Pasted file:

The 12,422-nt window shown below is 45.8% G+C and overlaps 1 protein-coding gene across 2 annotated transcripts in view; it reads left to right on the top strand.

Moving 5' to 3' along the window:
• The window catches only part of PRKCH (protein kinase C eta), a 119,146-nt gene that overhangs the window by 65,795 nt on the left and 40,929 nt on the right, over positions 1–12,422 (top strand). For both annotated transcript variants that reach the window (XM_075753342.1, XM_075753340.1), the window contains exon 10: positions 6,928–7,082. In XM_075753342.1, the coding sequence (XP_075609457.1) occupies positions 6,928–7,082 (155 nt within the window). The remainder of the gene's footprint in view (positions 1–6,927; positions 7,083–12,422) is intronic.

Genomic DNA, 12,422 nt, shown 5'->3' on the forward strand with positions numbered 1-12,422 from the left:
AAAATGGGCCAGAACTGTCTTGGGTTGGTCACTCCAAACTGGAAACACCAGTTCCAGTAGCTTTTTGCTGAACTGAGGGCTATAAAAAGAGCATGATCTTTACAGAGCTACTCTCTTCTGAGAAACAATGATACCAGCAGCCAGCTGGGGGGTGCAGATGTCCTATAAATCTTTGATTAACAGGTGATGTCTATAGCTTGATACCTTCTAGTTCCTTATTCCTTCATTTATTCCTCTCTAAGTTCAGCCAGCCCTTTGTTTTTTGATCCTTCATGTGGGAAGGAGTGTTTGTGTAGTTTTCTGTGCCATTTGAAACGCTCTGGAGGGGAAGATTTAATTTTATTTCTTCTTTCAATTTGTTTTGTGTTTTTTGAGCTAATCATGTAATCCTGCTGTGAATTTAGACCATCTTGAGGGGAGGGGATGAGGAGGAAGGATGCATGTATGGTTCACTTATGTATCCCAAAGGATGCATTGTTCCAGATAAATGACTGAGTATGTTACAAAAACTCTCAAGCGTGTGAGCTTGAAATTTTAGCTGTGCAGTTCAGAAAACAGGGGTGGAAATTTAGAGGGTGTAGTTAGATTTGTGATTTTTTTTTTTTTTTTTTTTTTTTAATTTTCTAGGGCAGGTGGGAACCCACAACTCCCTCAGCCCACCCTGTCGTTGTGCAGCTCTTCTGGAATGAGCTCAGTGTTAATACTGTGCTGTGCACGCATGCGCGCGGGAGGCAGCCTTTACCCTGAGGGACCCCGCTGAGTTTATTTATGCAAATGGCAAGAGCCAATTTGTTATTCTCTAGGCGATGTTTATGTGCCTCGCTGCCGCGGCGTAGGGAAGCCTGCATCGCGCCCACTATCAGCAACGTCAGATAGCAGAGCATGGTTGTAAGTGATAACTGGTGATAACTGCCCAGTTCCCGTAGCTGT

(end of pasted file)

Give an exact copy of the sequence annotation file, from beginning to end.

The 12,422-nt window shown below is 45.8% G+C and overlaps 1 protein-coding gene across 2 annotated transcripts in view; it reads left to right on the top strand.

Moving 5' to 3' along the window:
• The window catches only part of PRKCH (protein kinase C eta), a 119,146-nt gene that overhangs the window by 65,795 nt on the left and 40,929 nt on the right, over positions 1–12,422 (top strand). For both annotated transcript variants that reach the window (XM_075753342.1, XM_075753340.1), the window contains exon 10: positions 6,928–7,082. In XM_075753342.1, the coding sequence (XP_075609457.1) occupies positions 6,928–7,082 (155 nt within the window). The remainder of the gene's footprint in view (positions 1–6,927; positions 7,083–12,422) is intronic.

Genomic DNA, 12,422 nt, shown 5'->3' on the forward strand with positions numbered 1-12,422 from the left:
AAAATGGGCCAGAACTGTCTTGGGTTGGTCACTCCAAACTGGAAACACCAGTTCCAGTAGCTTTTTGCTGAACTGAGGGCTATAAAAAGAGCATGATCTTTACAGAGCTACTCTCTTCTGAGAAACAATGATACCAGCAGCCAGCTGGGGGGTGCAGATGTCCTATAAATCTTTGATTAACAGGTGATGTCTATAGCTTGATACCTTCTAGTTCCTTATTCCTTCATTTATTCCTCTCTAAGTTCAGCCAGCCCTTTGTTTTTTGATCCTTCATGTGGGAAGGAGTGTTTGTGTAGTTTTCTGTGCCATTTGAAACGCTCTGGAGGGGAAGATTTAATTTTATTTCTTCTTTCAATTTGTTTTGTGTTTTTTGAGCTAATCATGTAATCCTGCTGTGAATTTAGACCATCTTGAGGGGAGGGGATGAGGAGGAAGGATGCATGTATGGTTCACTTATGTATCCCAAAGGATGCATTGTTCCAGATAAATGACTGAGTATGTTACAAAAACTCTCAAGCGTGTGAGCTTGAAATTTTAGCTGTGCAGTTCAGAAAACAGGGGTGGAAATTTAGAGGGTGTAGTTAGATTTGTGATTTTTTTTTTTTTTTTTTTTTTTTAATTTTCTAGGGCAGGTGGGAACCCACAACTCCCTCAGCCCACCCTGTCGTTGTGCAGCTCTTCTGGAATGAGCTCAGTGTTAATACTGTGCTGTGCACGCATGCGCGCGGGAGGCAGCCTTTACCCTGAGGGACCCCGCTGAGTTTATTTATGCAAATGGCAAGAGCCAATTTGTTATTCTCTAGGCGATGTTTATGTGCCTCGCTGCCGCGGCGTAGGGAAGCCTGCATCGCGCCCACTATCAGCAACGTCAGATAGCAGAGCATGGTTGTAAGTGATAACTGGTGATAACTGCCCAGTTCCCGTAGCTGT